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Webb v. Harlan County

United States District Court, E.D. Kentucky, Southern Division, London

October 23, 2019

GREGORY RYAN WEBB, Plaintiff,
v.
HARLAN COUNTY, KENTUCKY, ET AL., Defendants.

          MEMORANDUM OPINION AND ORDER

          CLARIA HORN BOOM, UNITED STATES DISTRICT COURT JUDGE.

         Gregory Ryan Webb was recently a prisoner at several different detention centers in Kentucky, including but not limited to the Harlan County Detention Center (HCDC). Proceeding without a lawyer, Webb filed a civil rights complaint with the United States District Court for the Western District of Kentucky. [R. 1]. That court conducted an initial review of Webb's complaint pursuant to 28 U.S.C. § 1915A, permitted some of his claims to proceed, dismissed some of his other claims, and severed his remaining claims-regarding his incarceration at the HCDC-from the initial action. [R. 3]. The Western District then opened a new civil action to house those remaining HCDC-related claims and transferred that action to this Court because Harlan County, Kentucky is in this judicial district. [Id. at 15-16].

         Webb's claims regarding the conditions of his confinement at the HCDC are now before this Court on initial screening pursuant to 28 U.S.C. § 1915(e)(2). For the reasons set forth below, the Court will dismiss most of Webb's claims, but it will allow two of his Eighth Amendment deliberate indifference claims to proceed.

         I.

         Webb's factual allegations are very hard to follow. That is because his 11-page complaint [R. 1] is accompanied by a 37-page submission that contains numerous overlapping factual allegations and many superfluous details. [See R. 1-1]. Webb also often fails to clearly explain what each named defendant did or failed to do to cause him harm. [See id.]. That said, Webb is afforded latitude as a pro se litigant, and, as a result, the Court has tried to identify those factual allegations that relate to the conditions of his confinement at the HCDC.

         Webb alleges that he was first transferred to the HCDC in early December 2017 and, shortly thereafter, “started on the HCDC inmate work program.” [R. 1-1 at 15]. Webb alleges that, as part of this program, he and his fellow inmates were required to use weed eaters without the manufacturer's safety guards because those guards “were all purposely removed by HCDC.” [Id.]. As a result, Webb alleges that “every day I weedeated, it caused little whelps and/or sores on my face and/or neck.” [Id.].

         Webb then alleges that he “was told that if I complained I'd go to ‘the hole,' or isolation.” [Id.]. Still, Webb says he complained to his immediate supervisor, “Deputy Ken, ” who told him that he could either “keep working or quit.” [Id.]. Webb claims that when he asked what would happen if he quit, Deputy Ken told him that he would “go to the hole.” [Id.]. Webb then alleges that he wrote grievances to the Department of Corrections and verbally complained “to a D.O.C. representative that visited me in iceolation [sic], ” suggesting that Webb was, in fact, placed in isolation at some point. [Id.]. Webb also says, “I believe I was kept in cell P-3 for longer due to my verbal grievance to the D.O.C. rep who did nothing” [Id.], and he later suggests that cell P-3 is part of the detention center's isolation unit. [R. 1-1 at 19].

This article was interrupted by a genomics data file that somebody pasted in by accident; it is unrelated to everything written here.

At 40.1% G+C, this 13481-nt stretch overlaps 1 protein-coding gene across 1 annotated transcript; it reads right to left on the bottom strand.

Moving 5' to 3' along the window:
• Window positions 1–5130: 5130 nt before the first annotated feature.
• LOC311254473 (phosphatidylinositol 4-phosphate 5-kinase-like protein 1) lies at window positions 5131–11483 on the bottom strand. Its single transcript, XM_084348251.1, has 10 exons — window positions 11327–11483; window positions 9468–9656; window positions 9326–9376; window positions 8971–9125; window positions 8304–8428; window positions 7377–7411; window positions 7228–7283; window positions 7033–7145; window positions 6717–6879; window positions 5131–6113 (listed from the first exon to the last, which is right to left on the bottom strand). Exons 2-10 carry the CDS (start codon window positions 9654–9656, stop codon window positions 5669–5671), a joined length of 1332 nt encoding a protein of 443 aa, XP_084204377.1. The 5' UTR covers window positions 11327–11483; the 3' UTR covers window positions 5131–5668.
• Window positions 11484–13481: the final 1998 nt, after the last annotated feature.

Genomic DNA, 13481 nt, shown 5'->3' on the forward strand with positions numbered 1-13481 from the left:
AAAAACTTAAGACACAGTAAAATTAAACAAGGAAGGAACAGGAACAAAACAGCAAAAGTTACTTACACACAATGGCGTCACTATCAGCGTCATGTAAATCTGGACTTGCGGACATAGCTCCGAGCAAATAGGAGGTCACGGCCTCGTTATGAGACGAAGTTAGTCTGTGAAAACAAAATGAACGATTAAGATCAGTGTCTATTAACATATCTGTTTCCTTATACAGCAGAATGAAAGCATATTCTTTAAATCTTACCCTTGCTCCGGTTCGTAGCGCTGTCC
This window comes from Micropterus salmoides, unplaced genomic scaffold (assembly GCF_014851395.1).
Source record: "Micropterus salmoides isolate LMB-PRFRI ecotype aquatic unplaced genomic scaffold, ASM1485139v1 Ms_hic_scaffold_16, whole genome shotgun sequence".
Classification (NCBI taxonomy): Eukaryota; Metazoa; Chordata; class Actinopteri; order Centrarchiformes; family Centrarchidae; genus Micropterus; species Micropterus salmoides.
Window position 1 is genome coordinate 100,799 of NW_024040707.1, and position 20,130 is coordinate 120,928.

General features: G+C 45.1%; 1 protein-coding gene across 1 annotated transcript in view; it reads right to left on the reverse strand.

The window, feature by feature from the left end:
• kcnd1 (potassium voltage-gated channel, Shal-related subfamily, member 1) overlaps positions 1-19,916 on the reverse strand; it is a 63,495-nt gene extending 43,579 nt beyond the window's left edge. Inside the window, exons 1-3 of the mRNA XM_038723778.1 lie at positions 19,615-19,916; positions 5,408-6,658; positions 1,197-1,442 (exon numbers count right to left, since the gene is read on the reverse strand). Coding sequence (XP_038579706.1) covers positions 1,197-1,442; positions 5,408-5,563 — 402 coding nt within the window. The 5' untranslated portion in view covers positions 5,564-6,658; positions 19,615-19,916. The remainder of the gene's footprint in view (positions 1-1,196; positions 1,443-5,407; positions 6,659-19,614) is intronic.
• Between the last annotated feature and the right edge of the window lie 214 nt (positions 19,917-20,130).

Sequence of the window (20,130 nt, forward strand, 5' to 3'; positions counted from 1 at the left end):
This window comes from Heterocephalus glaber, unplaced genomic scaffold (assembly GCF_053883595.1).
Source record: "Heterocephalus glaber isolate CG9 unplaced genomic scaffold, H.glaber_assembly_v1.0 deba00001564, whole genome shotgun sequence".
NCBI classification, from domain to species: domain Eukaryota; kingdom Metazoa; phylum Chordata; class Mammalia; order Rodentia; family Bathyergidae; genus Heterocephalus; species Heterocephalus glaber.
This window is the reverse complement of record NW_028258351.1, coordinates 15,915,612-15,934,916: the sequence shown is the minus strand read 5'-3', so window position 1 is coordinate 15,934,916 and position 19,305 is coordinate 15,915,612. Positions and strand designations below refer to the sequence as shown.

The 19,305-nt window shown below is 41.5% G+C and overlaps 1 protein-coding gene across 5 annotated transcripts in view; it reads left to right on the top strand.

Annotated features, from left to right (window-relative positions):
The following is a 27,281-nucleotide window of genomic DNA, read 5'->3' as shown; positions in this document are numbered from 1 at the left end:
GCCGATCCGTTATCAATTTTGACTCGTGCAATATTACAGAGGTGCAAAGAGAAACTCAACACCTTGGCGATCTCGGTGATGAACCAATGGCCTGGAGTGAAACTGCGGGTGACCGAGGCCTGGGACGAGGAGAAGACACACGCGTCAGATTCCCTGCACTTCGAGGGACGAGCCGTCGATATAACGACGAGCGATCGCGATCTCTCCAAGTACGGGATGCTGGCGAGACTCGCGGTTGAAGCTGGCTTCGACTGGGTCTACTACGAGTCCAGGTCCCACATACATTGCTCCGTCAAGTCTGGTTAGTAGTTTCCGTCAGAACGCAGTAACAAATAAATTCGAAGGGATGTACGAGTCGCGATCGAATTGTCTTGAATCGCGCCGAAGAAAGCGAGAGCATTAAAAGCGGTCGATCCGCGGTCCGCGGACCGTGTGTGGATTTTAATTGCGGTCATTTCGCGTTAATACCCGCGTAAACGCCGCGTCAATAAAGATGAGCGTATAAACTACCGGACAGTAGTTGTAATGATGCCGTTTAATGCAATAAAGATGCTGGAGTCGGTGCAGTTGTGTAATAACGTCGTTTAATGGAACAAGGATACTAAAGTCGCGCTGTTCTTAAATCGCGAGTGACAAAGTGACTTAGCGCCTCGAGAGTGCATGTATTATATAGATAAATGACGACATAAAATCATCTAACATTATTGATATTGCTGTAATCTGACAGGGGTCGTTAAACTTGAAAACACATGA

Webb also separately complains that prison officials improperly placed him in medical isolation for a 22-day period. [See R. 1-1 at 19-20]. Webb acknowledges that he “wrote an electronic grievance that included a request to see someone for mental health.” [R. 1-1 at 19]. Webb, however, suggests that prison officials erroneously claimed that he had written that he was “unstable” and then cited that statement as the reason why he was placed in medical isolation. [See Id. at 19-20]. Webb implies that this was a pretext, saying, “I 100% believe the HCDC Officials used this to lock me down over grievances I wrote.” [Id. at 19]. Ultimately, Webb appears to be referencing his grievances regarding the inmate work program and his “not receiving legal copies.” [See id.].

         In addition to Webb's allegations regarding his time in isolation, he claims more generally that the detention center was not “legal friendly.” [R. 1-1 at 17]. Webb suggests he was working on his “McCracken Criminal Case and Complaint to the Kentucky Bar Association” and complains that the HCDC did not have a law library. [Id.]. Webb also alleges that prison officials would not let him retrieve unspecified legal documents from his “stored jail property” and refused to provide him with copies, a notary service, stamps, and large manila envelopes. [Id.]. Webb claims that he tried to file a document with the Kentucky Court of Appeals but that it was returned to him because the envelope did not have enough postage. [Id.]. Webb also says, “I was denied a Criminal Attorney and with no law library and information, my [Kentucky Court of Appeals] Motion was returned where I mailed it to the wrong place.” [Id.].